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Weak growth rate in line with budget expectations: Joe Hockey -

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MARK COLVIN: The Federal Treasurer insists there is a positive story in today's weak economic growth figures.

Joe Hockey says the annual rate of growth is in line with budget expectations, and shows that Australia's performing better than other commodities-based economies.

But the Opposition says Mr Hockey is being selective with his international comparisons, and the figures are 'gravely concerning'.

From Canberra, Naomi Woodley reports.

NAOMI WOODLEY: When the GDP figures for the March quarter were unexpectedly strong, Joe Hockey said commentators warning of a recession were clowns.

Today's weaker than expected growth figures for the June quarter elicited a more muted, but still positive response from the Federal Treasurer.

JOE HOCKEY: These national accounts which cover the last financial year indicate that we have as a nation completed 24 consecutive years of economic growth, second only to the record of the Netherlands of 26.5 years.

NAOMI WOODLEY: Joe Hockey says the quarterly figures are often volatile, and the averaged annual rate of growth is a better indicator of the economy's health.

JOE HOCKEY: This outcome is entirely consistent with what we forecast in the May budget. These national accounts recorded year average growth of 2.5 per cent, just as we forecast in May.

Importantly we have outperformed our other budget forecast with stronger employment growth and lower unemployment at the end of June.

NAOMI WOODLEY: And he was at pains to distinguish Australia from similar economies overseas.

JOE HOCKEY: Quite clearly there is a resilience in the Australian economy that other economies that have huge exposure to commodity prices could only wish for.

NAOMI WOODLEY: The shadow treasurer, Chris Bowen, isn't buying into the Government's positivity.

CHRIS BOWEN: Last quarter he was comparing our economic growth on a quarterly basis to other countries, now I note today, just a few hours ago, he was comparing us on an annual basis because the quarterly figures don't work for him.

Now the fact of the matter is that compared to countries like the United States, the United Kingdom, even against Europe - which has had a very obvious and dramatic economic challenges - Australia is underperforming.

So Joe Hockey should stop looking for excuses, he should start looking for growth in jobs.

NAOMI WOODLEY: The Opposition is worried about the economy, but Chris Bowen couldn't be drawn to utter the word recession.

CHRIS BOWEN: I'll allow commentators to utter it, but it's a word I prefer to avoid unless and until the circumstances are warranted. This is a poor quarter, there's no getting around that, this is a very poor quarter of economic growth.

We need to hope that the next quarter is significantly better.

NAOMI WOODLEY: Both sides of politics are intensely campaigning on jobs, and it is the central factor in the ongoing argument about the free trade agreement with China. Today, two former Labor trade ministers weighed in.

On ABC Radio in Sydney, Simon Crean urged the Opposition to pass the agreement's enabling legislation. He says concerns about foreign workers replacing locals are misplaced.

SIMON CREAN: The existing 457 visa arrangements remain, as does the requirement for skill requirements - Australian skill requirements - to be met. Jobs have to be offered to Australians first.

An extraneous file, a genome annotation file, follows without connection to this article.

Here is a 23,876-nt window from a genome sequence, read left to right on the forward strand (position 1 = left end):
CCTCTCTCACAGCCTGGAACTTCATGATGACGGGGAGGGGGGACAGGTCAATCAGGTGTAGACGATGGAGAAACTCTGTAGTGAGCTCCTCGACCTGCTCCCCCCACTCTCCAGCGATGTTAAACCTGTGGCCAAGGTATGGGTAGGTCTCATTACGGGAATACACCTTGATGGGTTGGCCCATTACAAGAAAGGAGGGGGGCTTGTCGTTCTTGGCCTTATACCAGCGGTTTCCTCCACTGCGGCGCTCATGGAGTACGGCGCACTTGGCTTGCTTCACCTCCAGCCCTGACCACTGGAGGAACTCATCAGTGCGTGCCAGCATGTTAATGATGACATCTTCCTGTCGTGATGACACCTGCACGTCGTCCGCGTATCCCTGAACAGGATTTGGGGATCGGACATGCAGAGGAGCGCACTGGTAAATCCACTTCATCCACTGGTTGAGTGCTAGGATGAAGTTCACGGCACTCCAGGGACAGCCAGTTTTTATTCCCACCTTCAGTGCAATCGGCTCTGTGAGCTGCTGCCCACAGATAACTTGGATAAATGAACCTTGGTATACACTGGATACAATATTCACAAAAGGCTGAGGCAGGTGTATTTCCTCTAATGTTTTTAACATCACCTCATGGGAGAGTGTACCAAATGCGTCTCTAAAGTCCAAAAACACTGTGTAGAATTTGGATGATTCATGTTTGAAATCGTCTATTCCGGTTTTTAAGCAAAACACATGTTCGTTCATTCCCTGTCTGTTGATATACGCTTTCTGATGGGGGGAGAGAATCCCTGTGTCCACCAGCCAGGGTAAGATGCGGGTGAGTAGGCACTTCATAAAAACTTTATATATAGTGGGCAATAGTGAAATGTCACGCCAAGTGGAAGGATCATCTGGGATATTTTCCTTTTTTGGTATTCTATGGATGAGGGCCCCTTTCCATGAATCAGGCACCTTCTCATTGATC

NAOMI WOODLEY: His successor as trade minister, Craig Emerson, disagrees on that point. He says he can see the benefits of the agreement, but he told News Radio that if the Government says labour market testing will apply in each case, it should pass legislation to that effect.

CRAIG EMERSON: You don't need to change the deal. All you need to do is legislate separately to say that labour market testing will be required.

NAOMI WOODLEY: The views of former Labor ministers and current Labor premiers are providing the Prime Minister Tony Abbott with plenty of ammunition to attack the Opposition Leader.

TONY ABBOTT: Bob Hawke knows it's right, Bob Carr knows it's right, Simon Crean knows it's right, Premier Andrews knows it's right, Premier Weatherill knows it's right, Chief Minister Barr knows it's right - the only people who don't want this deal to go ahead and to go ahead now is Bill Shorten and the CFMEU.

Well really, frankly, whose side are you on? That's my question to Bill Shorten. Thank you so much, thank you.

NAOMI WOODLEY: The Opposition Leader Bill Shorten is trying to walk a careful line, saying he's on the same page as the Labor premiers and his former colleagues.

Bill Shorten says Labor supports free trade, but will put Australian jobs before all else. Today he sought to tie his concerns about the free trade agreement to the allegations that some 7-Eleven franchises have exploited foreign workers.

BILL SHORTEN: Why on earth do we want to undermine Australian labour standards, Australian skill standards which protect the safety of Australian consumers?

Now we'll sort this issue out, but Labor will not be bullied to give up on standing up for Australian jobs by the shouting of Mr Abbott and his Liberals.

NAOMI WOODLEY: But he blunted his own attack by confusing the convenience store chain with a fast food outlet.

BILL SHORTEN: I think we've all been appalled and disgusted by the scenes at Subway where literally thousands of people on visas have been ripped off.

NAOMI WOODLEY: Mr Shorten apologised on Twitter saying he meant to refer to 7-Eleven.

MARK COLVIN: Naomi Woodley.